Part 2 of 3
There are really two components of exit for Social Enterprises (SEs) and Social Purpose Businesses (SPBs)– the financial returns and the social and/or environmental impacts generated by the venture.
Debt Financing: The typical financing instrument for a social enterprise is a loan which typically carries an interest rate that is at or below market and may include a royalty on sales of product or service to create upside potential return for an investor. The investor is willing to trade some of the typical market-rate financial return for the social and environmental benefits. These loans plus interest must be repaid over the term (typically 5 to 7 years), along with payment of any royalties owing, thereby providing the financial exit for the investor.
Merge with a For-Profit or Non-Profit organization: This strategy may be used when two similar enterprises are competing for clients and resources and there is the possibility that one could fail or that by combining efforts the two organizations se that the resulting operation can be more cost effective or scale more quickly.
Transfer programs to another non-profit organization: This option may be considered when one organization does not have the resources or interest (may not be core to the mission) to continue the social enterprise but another organization does.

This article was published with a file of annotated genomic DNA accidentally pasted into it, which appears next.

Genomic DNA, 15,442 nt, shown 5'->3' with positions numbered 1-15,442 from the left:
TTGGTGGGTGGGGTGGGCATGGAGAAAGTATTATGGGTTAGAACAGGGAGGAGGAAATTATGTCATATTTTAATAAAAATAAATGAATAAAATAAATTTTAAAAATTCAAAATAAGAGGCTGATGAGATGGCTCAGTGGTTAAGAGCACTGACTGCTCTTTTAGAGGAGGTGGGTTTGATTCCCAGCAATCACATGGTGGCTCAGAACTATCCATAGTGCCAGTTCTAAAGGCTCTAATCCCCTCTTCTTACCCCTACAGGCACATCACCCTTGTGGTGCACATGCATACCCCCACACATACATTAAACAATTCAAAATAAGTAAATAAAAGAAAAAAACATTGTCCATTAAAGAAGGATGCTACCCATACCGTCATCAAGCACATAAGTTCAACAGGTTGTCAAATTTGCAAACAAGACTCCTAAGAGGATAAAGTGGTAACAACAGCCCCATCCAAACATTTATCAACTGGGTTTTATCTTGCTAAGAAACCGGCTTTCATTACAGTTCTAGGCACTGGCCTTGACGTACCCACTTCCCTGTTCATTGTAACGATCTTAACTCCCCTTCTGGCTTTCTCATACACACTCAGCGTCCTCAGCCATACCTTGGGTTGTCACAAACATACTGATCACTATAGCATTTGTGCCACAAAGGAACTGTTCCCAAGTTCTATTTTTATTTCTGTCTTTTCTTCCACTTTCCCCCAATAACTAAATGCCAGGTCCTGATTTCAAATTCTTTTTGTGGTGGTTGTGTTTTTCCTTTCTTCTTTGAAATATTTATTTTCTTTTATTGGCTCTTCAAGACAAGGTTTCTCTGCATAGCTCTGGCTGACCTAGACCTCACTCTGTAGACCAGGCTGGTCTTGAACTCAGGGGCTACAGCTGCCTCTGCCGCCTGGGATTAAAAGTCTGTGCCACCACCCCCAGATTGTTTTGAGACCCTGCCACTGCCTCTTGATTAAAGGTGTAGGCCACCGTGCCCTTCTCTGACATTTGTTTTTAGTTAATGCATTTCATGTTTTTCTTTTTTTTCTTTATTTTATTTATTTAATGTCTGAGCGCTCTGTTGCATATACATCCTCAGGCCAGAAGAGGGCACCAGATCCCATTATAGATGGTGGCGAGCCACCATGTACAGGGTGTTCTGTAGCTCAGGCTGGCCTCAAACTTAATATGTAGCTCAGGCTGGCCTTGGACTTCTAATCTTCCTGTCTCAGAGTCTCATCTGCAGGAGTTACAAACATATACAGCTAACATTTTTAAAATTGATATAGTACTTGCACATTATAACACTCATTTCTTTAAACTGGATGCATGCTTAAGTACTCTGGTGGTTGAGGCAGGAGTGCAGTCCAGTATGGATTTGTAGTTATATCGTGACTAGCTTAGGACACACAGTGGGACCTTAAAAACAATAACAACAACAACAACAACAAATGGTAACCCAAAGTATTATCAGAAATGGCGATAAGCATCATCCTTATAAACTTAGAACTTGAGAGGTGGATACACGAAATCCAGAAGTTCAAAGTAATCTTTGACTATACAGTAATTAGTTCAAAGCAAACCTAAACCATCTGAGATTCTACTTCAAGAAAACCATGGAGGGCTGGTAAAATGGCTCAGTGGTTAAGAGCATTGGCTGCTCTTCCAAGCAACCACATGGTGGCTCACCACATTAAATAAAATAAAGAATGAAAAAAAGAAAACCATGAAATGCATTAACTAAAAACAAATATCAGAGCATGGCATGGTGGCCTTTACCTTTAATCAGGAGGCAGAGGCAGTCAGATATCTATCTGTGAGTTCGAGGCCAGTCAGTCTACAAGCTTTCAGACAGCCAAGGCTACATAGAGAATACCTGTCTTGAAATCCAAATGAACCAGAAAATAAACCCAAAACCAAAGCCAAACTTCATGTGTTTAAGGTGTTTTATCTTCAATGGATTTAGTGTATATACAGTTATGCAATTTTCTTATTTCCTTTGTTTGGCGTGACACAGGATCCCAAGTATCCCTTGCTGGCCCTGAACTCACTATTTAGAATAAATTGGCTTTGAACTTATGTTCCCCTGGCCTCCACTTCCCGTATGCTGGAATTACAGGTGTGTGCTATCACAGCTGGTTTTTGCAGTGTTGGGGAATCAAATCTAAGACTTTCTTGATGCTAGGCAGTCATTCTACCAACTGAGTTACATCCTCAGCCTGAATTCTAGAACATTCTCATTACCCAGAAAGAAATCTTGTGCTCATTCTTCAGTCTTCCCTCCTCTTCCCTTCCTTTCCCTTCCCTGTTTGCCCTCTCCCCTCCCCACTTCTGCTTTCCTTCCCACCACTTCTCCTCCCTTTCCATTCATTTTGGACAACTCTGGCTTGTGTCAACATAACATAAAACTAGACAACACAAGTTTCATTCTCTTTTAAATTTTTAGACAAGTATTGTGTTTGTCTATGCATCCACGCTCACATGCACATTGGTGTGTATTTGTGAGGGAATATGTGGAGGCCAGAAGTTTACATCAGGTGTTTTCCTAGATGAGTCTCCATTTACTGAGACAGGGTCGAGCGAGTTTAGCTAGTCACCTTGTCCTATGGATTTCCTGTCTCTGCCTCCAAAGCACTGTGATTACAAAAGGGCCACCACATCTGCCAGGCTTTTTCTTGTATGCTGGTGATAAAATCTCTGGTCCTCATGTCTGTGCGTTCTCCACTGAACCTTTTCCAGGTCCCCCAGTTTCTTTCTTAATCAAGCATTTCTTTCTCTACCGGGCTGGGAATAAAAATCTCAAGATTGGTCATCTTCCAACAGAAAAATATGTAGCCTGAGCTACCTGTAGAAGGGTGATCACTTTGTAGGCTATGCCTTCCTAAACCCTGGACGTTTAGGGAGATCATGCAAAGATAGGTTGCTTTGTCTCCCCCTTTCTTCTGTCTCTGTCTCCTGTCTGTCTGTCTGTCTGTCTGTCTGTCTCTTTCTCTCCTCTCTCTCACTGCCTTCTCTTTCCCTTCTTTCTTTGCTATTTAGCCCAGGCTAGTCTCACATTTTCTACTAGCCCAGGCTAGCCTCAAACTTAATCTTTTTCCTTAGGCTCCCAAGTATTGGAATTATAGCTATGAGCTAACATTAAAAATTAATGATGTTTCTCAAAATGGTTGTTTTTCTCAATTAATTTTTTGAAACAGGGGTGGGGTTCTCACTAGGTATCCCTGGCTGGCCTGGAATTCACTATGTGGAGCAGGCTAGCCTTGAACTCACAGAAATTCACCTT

Sell social enterprise to a for-profit entity: This option is possible for a profitable social enterprise that has attractive financial returns and/or has significant assets.
Close the social enterprise: The enterprise ceases operations and returns, transfers or distributes existing assets.
Social purpose businesses often raise capital from social venture funds or angels. These investors seek to achieve a blend of strong social, environment and financial returns. Typical sectors that provide blended returns include cleantech, education, micro-finance, sustainable food and health ventures.
The financial exit for social purpose businesses will depend on a number of factors :
“Fat returns are certainly a long-term goal, but delaying an Initial Public Offering (“IPO”) or trade sale may be preferable if it helps a company meet its mission,” says Matt Bannick, managing partner at Omidyar Network (www.omidyar.com/.)“Waiting an extra year or two for an exit may be a secondary consideration,” he says,“compared to deciding the best path for an organization to have a massive social impact.”
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MaRS Social Entrepreneurship. (2009). Part 1: Social Venture Financing, Spring 2009. [white paper]
Alter, K., Shoemaker, P., Tuan, M.& Emerson, J (2001). When is it Time to Say Goodbye? Exit Strategies and Venture Philanthropy Funds.Retrieved November 10, 2009 from www.virtueventures.com/resources/exit-strategies